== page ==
Another great thing I loved about this is how much Céline and Jesse try to stall saying goodbye. When they meet up, it’s just to have coffee before Jesse has to catch a plane. But after they have coffee, Jesse suggests that they walk around Paris for a little bit. Then when walking around, they see a tourist boat thing that they get on and Jesse calls his driver to meet him at the boat’s next stop. When they get off the boat and meet the driver, Jesse suggests they drop Céline off at her apartment. When they get to her apartment, Jesse tells the driver he’s walking her to her door. When they get to her door, Jesse asks to come up so she’ll play a song for him, and they do. Every time Jesse suggests something, Céline says something about how he has to catch a flight, but she never pushes it. It just reminded me of the night before Chris’ 25th birthday, which was also the night where we told each other our feelings for the first time. The whole night we were together I was constantly thinking about how I was going to tell him I liked him, but I was too scared, so I kept suggesting we do stuff to stall him from leaving. I’m sure on some level he knew what I was doing, just like Jesse and Céline both know that they’re stalling because they want to be together.

I can’t wait to see Before Midnight. I don’t know where the story will go from here, but I didn’t know where the story would go after Before Sunrise and it ended up being amazing. It’s going to be great.

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INSIDE LLEWYN DAVIS (2013)

Inside-Llewyn-Davis-Trailer

ACADEMY AWARD NOMINATIONS

  • Best Cinematography (Bruno Delbonnel)
  • Best Sound Mixing (Skip Lievsay, Greg Orloff, and Peter F. Kurland)

Elizabeth

Jesus, what a disappointment this was. I was surprised when the Oscar nominations came out that Inside Llewyn Davis didn’t get nominated for more because it’s a Coen brothers movie. Now I know why: it sucks.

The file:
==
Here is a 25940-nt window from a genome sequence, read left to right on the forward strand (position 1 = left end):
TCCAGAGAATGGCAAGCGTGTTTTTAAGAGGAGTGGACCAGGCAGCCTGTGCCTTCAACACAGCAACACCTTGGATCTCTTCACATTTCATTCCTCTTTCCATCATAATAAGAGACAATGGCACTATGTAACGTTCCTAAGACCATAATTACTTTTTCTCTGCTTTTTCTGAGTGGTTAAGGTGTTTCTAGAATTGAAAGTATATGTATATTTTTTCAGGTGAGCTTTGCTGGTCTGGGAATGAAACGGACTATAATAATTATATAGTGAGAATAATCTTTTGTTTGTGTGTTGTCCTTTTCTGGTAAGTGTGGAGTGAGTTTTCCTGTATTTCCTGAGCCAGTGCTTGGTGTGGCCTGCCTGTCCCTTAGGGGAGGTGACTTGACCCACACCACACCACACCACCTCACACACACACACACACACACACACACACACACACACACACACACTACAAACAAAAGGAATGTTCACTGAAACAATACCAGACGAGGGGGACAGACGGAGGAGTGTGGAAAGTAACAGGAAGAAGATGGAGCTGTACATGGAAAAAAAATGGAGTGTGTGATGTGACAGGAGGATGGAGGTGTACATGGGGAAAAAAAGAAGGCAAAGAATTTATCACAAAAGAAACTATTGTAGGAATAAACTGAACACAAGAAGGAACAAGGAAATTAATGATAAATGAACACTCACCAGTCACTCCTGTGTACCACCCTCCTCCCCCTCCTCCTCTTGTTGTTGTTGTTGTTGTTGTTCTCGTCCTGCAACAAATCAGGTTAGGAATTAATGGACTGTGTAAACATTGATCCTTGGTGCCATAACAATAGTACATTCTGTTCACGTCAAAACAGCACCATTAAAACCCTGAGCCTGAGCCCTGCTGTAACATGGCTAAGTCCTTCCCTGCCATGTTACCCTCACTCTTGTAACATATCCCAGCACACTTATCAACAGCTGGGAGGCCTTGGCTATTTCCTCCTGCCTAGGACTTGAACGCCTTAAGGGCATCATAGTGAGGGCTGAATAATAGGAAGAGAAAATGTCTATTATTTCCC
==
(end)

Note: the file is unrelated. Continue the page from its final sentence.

I’m not sure why we’re supposed to care at all about Llewyn Davis (Oscar Isaac). He’s playing a folk musician in 1961, and even though I did really like Issac’s voice, the character of Llewyn Davis was just mean and uninteresting. He’s homeless, has gotten at least two women pregnant whom later had to get abortions (although one didn’t), and he abandons a cat and a possibly dead person in a car in the cold. Uh, no thanks.

The plot also just didn’t make a ton of sense to me. It just kind of meandered with no real conflict, except for the fact that Llewyn is trying to return a cat to its owners. The best part was hearing a rendition of “500 Miles,” my favorite Kingston Trio song. I also sort of don’t understand why this movie is nominated for Best Cinematography. The whole movie looked hazy and airbrushed, and not in any good way that added anything. I mean, look at this. Watching a movie that looked like that was difficult. It was like staring at a bad magazine airbrush for a couple of hours.

I’m sure the soundtrack to this movie is good, and I feel like I’ve heard of people liking this movie. But I don’t get it. The best character is the cat, but then fucking Llewyn Davis runs over a cat later, so fuck that. Also, is it weird that the Coen brothers had a protagonist named Llewyn and another named Llewelyn (No Country for Old Men)? I think it’s weird, at least.

Christopher

When I first heard about this film being made, I immediately knew it was going to be one of my favorite movies, ever. Then Elizabeth and I watched it and I don’t think I could have disliked it more. What is the story? Why do we care? Why are there so many scenes that seem to have no point? I have no idea and I was actually pretty mad how much I disliked it.

I’m glad I saw this but I’m not going to waste my time again . . .

NEBRASKA (2013)

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ACADEMY AWARD NOMINATIONS

  • Best Picture (Albert Berger and Ron Yerxa – Producers)
  • Best Actor in a Leading Role (Bruce Dern)
  • Best Actress in a Supporting Role (June Squibb)
  • Best Cinematography (Phedon Papamichael)
  • Best Director (Alexander Payne)
  • Best Original Screenplay (Bob Nelson)

Christopher